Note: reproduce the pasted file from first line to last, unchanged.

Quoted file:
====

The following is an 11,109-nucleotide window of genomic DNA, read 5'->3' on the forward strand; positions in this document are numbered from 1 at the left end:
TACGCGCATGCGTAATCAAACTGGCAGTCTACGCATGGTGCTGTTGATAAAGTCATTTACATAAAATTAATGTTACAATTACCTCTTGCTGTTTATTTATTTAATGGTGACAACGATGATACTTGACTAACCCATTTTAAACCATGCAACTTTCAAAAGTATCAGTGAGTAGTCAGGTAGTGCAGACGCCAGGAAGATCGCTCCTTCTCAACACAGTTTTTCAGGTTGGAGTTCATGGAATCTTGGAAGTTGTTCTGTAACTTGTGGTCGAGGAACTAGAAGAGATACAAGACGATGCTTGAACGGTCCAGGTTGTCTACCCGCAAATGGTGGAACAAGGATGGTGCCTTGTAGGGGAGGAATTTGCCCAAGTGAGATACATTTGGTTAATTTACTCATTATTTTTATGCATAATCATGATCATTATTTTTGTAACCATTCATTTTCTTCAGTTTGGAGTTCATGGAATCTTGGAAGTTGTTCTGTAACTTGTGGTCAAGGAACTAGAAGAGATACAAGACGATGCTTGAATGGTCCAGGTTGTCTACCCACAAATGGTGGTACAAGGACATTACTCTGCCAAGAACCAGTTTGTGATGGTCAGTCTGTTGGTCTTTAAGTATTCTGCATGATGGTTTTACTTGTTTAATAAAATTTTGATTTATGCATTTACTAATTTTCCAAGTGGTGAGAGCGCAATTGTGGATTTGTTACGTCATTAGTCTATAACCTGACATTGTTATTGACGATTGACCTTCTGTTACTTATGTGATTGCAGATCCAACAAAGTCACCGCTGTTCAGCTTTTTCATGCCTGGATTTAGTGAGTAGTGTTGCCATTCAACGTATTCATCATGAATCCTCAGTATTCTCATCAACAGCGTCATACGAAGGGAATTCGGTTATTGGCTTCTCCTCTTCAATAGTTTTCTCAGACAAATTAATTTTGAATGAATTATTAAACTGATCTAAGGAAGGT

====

The following is an 11,109-nucleotide window of genomic DNA, read 5'->3' on the forward strand; positions in this document are numbered from 1 at the left end:
TACGCGCATGCGTAATCAAACTGGCAGTCTACGCATGGTGCTGTTGATAAAGTCATTTACATAAAATTAATGTTACAATTACCTCTTGCTGTTTATTTATTTAATGGTGACAACGATGATACTTGACTAACCCATTTTAAACCATGCAACTTTCAAAAGTATCAGTGAGTAGTCAGGTAGTGCAGACGCCAGGAAGATCGCTCCTTCTCAACACAGTTTTTCAGGTTGGAGTTCATGGAATCTTGGAAGTTGTTCTGTAACTTGTGGTCGAGGAACTAGAAGAGATACAAGACGATGCTTGAACGGTCCAGGTTGTCTACCCGCAAATGGTGGAACAAGGATGGTGCCTTGTAGGGGAGGAATTTGCCCAAGTGAGATACATTTGGTTAATTTACTCATTATTTTTATGCATAATCATGATCATTATTTTTGTAACCATTCATTTTCTTCAGTTTGGAGTTCATGGAATCTTGGAAGTTGTTCTGTAACTTGTGGTCAAGGAACTAGAAGAGATACAAGACGATGCTTGAATGGTCCAGGTTGTCTACCCACAAATGGTGGTACAAGGACATTACTCTGCCAAGAACCAGTTTGTGATGGTCAGTCTGTTGGTCTTTAAGTATTCTGCATGATGGTTTTACTTGTTTAATAAAATTTTGATTTATGCATTTACTAATTTTCCAAGTGGTGAGAGCGCAATTGTGGATTTGTTACGTCATTAGTCTATAACCTGACATTGTTATTGACGATTGACCTTCTGTTACTTATGTGATTGCAGATCCAACAAAGTCACCGCTGTTCAGCTTTTTCATGCCTGGATTTAGTGAGTAGTGTTGCCATTCAACGTATTCATCATGAATCCTCAGTATTCTCATCAACAGCGTCATACGAAGGGAATTCGGTTATTGGCTTCTCCTCTTCAATAGTTTTCTCAGACAAATTAATTTTGAATGAATTATTAAACTGATCTAAGGAAGGT